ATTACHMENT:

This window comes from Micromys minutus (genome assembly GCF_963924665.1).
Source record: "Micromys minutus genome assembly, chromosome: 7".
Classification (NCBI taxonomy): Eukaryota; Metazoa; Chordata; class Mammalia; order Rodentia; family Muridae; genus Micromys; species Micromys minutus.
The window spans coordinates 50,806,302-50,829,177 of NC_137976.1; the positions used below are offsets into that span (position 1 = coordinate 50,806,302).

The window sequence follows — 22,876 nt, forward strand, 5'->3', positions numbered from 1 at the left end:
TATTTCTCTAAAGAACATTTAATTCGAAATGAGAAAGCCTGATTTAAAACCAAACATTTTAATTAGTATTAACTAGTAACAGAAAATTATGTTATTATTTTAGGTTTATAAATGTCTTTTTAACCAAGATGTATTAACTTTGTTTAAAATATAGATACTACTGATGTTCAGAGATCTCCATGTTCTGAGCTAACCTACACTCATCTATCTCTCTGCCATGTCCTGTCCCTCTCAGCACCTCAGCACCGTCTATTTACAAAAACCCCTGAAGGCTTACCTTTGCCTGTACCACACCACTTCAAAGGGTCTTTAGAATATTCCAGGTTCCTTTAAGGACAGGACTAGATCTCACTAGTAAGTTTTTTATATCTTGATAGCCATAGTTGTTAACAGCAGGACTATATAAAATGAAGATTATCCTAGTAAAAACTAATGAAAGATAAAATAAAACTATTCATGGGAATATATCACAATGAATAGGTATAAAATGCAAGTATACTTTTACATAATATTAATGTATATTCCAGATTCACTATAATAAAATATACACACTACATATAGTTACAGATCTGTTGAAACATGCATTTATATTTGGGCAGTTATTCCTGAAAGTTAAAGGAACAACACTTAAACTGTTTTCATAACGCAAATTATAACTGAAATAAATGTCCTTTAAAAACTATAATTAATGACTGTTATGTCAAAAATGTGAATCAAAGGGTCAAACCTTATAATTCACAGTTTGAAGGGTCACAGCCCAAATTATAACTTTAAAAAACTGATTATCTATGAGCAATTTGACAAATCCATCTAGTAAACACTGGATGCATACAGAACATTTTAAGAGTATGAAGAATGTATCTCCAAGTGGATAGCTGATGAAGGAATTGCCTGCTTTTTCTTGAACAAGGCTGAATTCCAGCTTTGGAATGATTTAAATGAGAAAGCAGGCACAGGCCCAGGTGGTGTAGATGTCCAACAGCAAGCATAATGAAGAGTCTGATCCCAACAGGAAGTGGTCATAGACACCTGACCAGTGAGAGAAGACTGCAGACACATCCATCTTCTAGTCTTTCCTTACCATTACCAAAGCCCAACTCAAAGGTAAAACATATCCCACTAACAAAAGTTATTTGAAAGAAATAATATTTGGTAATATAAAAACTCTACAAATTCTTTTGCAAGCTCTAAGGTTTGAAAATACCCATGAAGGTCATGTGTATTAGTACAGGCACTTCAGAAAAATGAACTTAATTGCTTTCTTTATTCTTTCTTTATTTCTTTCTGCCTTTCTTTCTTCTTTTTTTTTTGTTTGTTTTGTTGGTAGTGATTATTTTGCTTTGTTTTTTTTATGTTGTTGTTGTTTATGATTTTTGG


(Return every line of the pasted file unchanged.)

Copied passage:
This window comes from Micromys minutus (genome assembly GCF_963924665.1).
Source record: "Micromys minutus genome assembly, chromosome: 7".
Classification (NCBI taxonomy): Eukaryota; Metazoa; Chordata; class Mammalia; order Rodentia; family Muridae; genus Micromys; species Micromys minutus.
The window spans coordinates 50,806,302-50,829,177 of NC_137976.1; the positions used below are offsets into that span (position 1 = coordinate 50,806,302).

The window sequence follows — 22,876 nt, forward strand, 5'->3', positions numbered from 1 at the left end:
TATTTCTCTAAAGAACATTTAATTCGAAATGAGAAAGCCTGATTTAAAACCAAACATTTTAATTAGTATTAACTAGTAACAGAAAATTATGTTATTATTTTAGGTTTATAAATGTCTTTTTAACCAAGATGTATTAACTTTGTTTAAAATATAGATACTACTGATGTTCAGAGATCTCCATGTTCTGAGCTAACCTACACTCATCTATCTCTCTGCCATGTCCTGTCCCTCTCAGCACCTCAGCACCGTCTATTTACAAAAACCCCTGAAGGCTTACCTTTGCCTGTACCACACCACTTCAAAGGGTCTTTAGAATATTCCAGGTTCCTTTAAGGACAGGACTAGATCTCACTAGTAAGTTTTTTATATCTTGATAGCCATAGTTGTTAACAGCAGGACTATATAAAATGAAGATTATCCTAGTAAAAACTAATGAAAGATAAAATAAAACTATTCATGGGAATATATCACAATGAATAGGTATAAAATGCAAGTATACTTTTACATAATATTAATGTATATTCCAGATTCACTATAATAAAATATACACACTACATATAGTTACAGATCTGTTGAAACATGCATTTATATTTGGGCAGTTATTCCTGAAAGTTAAAGGAACAACACTTAAACTGTTTTCATAACGCAAATTATAACTGAAATAAATGTCCTTTAAAAACTATAATTAATGACTGTTATGTCAAAAATGTGAATCAAAGGGTCAAACCTTATAATTCACAGTTTGAAGGGTCACAGCCCAAATTATAACTTTAAAAAACTGATTATCTATGAGCAATTTGACAAATCCATCTAGTAAACACTGGATGCATACAGAACATTTTAAGAGTATGAAGAATGTATCTCCAAGTGGATAGCTGATGAAGGAATTGCCTGCTTTTTCTTGAACAAGGCTGAATTCCAGCTTTGGAATGATTTAAATGAGAAAGCAGGCACAGGCCCAGGTGGTGTAGATGTCCAACAGCAAGCATAATGAAGAGTCTGATCCCAACAGGAAGTGGTCATAGACACCTGACCAGTGAGAGAAGACTGCAGACACATCCATCTTCTAGTCTTTCCTTACCATTACCAAAGCCCAACTCAAAGGTAAAACATATCCCACTAACAAAAGTTATTTGAAAGAAATAATATTTGGTAATATAAAAACTCTACAAATTCTTTTGCAAGCTCTAAGGTTTGAAAATACCCATGAAGGTCATGTGTATTAGTACAGGCACTTCAGAAAAATGAACTTAATTGCTTTCTTTATTCTTTCTTTATTTCTTTCTGCCTTTCTTTCTTCTTTTTTTTTTGTTTGTTTTGTTGGTAGTGATTATTTTGCTTTGTTTTTTTTATGTTGTTGTTGTTTATGATTTTTGG